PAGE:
National Wonders of Alberta’s Wilderness

If a picture is worth a thousand words, Alberta’s inspiring views and breathtaking landscapes will leave you with photographic souvenirs as to last a lifetime. From larger than life wildlife, to the ancient glaciers and the legendary turquoise lakes on which they feed — the natural wonders of outdoor Alberta are unlike anywhere else in the world.

Alberta is the easiest way to see the most majestic glaciers and icefields, some over 100,000 years old. The Columbia Icefield is most famously known as the largest mass of non-polar ice in North America at about 200 square miles. As the last of the great sheet of ice that once encased most of Canada, it now covers a high plateau between Alberta’s tallest mountain (at 12,293 feet) Mount Columbia and Mount Athabasca. At the Athabasca Glacier, the most visited glacier in North America, you can sip melted ice water directly from the ground. If you want to hike, the Plain of the Six Glaciers trail is a relatively easy trek that lends itself to the most panoramic views of mountains and, naturally, six glaciers. If traveling by car, take a ride down Icefields Parkway, one of the most scenic drives in North America, a highway running 143 miles through the rugged terrain between Lake Louise and the town of Jasper.

As you roam through the grandiose ice fields, take in the legendary turquoise lakes they have created and continue to feed. The beloved Lake Louise in the world-famous Banff National Park is one such body of water, as it gets its beautiful emerald look from the glaciers that surround her. And a sun-rise view of this lake with the Victoria Glacier beyond it is among the most breathtaking sights in North America. Bond alongside the grizzly bears, elk, mountain goats and big horn sheep who call this their home. It is not unusual to find a variety of species moseying in their natural habitats. Much of area remains immensely untamed, as seen with carpets of wildflowers that breathe life into the land.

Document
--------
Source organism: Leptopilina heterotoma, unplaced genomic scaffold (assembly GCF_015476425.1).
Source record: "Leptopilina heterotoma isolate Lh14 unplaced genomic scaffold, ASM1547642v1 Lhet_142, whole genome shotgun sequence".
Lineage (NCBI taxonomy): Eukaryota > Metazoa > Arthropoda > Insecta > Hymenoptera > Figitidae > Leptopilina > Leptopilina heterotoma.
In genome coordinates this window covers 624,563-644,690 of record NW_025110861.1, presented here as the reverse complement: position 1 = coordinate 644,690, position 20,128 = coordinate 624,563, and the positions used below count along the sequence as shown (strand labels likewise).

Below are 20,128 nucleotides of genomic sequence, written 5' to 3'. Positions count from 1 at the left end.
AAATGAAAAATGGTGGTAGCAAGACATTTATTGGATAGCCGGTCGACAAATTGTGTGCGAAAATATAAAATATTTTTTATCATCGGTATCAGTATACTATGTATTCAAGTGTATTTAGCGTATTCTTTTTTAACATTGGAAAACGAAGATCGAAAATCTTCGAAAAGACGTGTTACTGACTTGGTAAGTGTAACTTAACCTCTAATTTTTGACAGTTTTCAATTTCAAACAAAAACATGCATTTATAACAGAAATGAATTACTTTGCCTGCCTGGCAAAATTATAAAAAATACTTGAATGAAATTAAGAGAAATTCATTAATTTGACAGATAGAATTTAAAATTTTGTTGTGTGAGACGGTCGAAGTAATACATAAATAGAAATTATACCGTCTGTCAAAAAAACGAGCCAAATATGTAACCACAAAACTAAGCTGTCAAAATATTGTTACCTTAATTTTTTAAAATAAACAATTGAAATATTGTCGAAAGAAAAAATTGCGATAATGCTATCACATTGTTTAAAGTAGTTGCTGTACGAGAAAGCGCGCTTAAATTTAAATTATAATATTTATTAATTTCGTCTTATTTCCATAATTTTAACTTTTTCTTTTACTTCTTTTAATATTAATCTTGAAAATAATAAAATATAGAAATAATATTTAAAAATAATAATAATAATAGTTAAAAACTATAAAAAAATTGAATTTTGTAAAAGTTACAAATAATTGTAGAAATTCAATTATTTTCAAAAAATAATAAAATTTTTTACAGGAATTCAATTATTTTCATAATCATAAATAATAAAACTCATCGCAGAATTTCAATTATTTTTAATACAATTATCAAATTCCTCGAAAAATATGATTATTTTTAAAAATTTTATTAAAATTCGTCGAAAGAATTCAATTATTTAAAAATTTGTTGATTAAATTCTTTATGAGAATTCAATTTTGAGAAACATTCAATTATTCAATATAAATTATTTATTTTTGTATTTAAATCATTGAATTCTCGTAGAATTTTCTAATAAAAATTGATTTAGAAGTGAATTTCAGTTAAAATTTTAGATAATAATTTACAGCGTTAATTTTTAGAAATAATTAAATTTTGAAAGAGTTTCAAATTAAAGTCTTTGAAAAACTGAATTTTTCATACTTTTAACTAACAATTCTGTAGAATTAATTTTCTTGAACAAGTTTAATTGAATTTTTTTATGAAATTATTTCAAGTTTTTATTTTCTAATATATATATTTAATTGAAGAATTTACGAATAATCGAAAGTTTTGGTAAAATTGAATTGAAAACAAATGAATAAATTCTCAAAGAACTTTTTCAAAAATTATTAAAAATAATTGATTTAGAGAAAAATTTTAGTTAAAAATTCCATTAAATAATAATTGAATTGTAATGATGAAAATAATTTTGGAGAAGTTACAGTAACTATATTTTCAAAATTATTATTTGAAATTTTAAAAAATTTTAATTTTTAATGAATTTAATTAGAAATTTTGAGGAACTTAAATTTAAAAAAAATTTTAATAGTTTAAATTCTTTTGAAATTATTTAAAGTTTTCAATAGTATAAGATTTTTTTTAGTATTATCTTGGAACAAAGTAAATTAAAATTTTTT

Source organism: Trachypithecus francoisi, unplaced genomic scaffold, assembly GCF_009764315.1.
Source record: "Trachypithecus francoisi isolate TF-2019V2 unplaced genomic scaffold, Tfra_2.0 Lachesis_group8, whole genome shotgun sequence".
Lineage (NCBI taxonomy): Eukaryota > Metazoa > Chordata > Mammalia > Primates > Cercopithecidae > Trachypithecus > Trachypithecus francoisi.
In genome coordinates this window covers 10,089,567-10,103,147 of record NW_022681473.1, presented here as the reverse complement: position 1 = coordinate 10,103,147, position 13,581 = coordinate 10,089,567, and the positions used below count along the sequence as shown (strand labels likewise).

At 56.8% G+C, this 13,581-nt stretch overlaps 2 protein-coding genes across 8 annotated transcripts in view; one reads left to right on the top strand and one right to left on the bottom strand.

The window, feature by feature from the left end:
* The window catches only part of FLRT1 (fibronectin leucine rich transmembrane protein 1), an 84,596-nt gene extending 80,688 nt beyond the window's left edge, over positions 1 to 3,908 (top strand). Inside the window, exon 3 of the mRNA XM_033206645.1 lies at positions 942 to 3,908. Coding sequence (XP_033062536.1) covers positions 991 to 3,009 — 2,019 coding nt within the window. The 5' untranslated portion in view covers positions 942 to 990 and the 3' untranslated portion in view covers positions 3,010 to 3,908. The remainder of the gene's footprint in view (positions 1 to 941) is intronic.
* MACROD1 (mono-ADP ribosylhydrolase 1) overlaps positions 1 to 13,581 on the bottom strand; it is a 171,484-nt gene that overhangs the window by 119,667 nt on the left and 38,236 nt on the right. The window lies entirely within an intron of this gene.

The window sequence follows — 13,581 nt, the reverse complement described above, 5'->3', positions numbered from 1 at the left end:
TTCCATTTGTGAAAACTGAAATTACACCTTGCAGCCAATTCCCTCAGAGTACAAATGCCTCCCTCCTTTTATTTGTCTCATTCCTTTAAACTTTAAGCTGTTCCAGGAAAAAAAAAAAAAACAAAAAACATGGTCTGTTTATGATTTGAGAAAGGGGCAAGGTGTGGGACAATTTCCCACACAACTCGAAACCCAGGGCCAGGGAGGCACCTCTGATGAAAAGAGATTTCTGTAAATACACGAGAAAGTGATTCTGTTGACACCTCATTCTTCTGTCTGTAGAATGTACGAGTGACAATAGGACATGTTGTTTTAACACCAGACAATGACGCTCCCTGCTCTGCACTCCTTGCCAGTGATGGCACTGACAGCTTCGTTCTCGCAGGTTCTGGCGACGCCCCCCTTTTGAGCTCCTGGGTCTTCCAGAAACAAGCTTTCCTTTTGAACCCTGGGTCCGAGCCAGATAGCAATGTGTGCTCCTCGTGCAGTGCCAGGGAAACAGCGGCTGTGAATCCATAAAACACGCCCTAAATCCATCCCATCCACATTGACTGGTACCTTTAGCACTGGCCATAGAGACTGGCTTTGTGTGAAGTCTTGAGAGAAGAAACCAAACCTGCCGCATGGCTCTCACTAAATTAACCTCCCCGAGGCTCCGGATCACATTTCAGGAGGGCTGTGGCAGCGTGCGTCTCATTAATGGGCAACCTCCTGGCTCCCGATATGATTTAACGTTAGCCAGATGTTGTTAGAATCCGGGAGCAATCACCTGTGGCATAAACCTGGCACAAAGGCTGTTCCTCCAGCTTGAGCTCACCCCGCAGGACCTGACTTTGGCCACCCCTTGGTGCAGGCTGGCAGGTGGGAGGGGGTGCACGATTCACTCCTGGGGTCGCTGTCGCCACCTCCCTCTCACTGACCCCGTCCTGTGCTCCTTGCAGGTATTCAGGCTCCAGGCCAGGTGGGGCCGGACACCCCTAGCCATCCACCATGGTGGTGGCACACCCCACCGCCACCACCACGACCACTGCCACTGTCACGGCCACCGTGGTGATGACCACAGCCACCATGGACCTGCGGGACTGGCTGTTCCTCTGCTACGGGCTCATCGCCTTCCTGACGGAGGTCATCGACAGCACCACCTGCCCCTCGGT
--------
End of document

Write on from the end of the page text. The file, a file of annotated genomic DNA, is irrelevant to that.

The best way to experience the natural wonders of the Albertan outdoors is by staying in a back-country mountain lodge. Situated in secluded areas, you’ll enjoy getting home as much as you’ll enjoy the sweet all-inclusive hospitality. The Sundance Lodge is a cozy 10-sleeping room option that is about 16 kilometers from Banff. The route to this log gem is on a trail considered to be easy to moderate, and best of all, all meals prepared in the traditional country kitchen are included in your stay. Built in 1930, The Skoki Lodge is a national historic site, also nearby Banff National Park. Just 11 kilometers from Lake Louise, the lodge also connects to five other adjoining valleys. And finally, adjacent to the national park is the Mount Assiniboine Lodge, accessible only by helicopter or on a 28-kilometer hike or ski trail. The helicopter ride itself, with the beautiful view of the Great Divide on the border of Alberta and British Columbia, is perhaps enough reason to stay at this rustic home.

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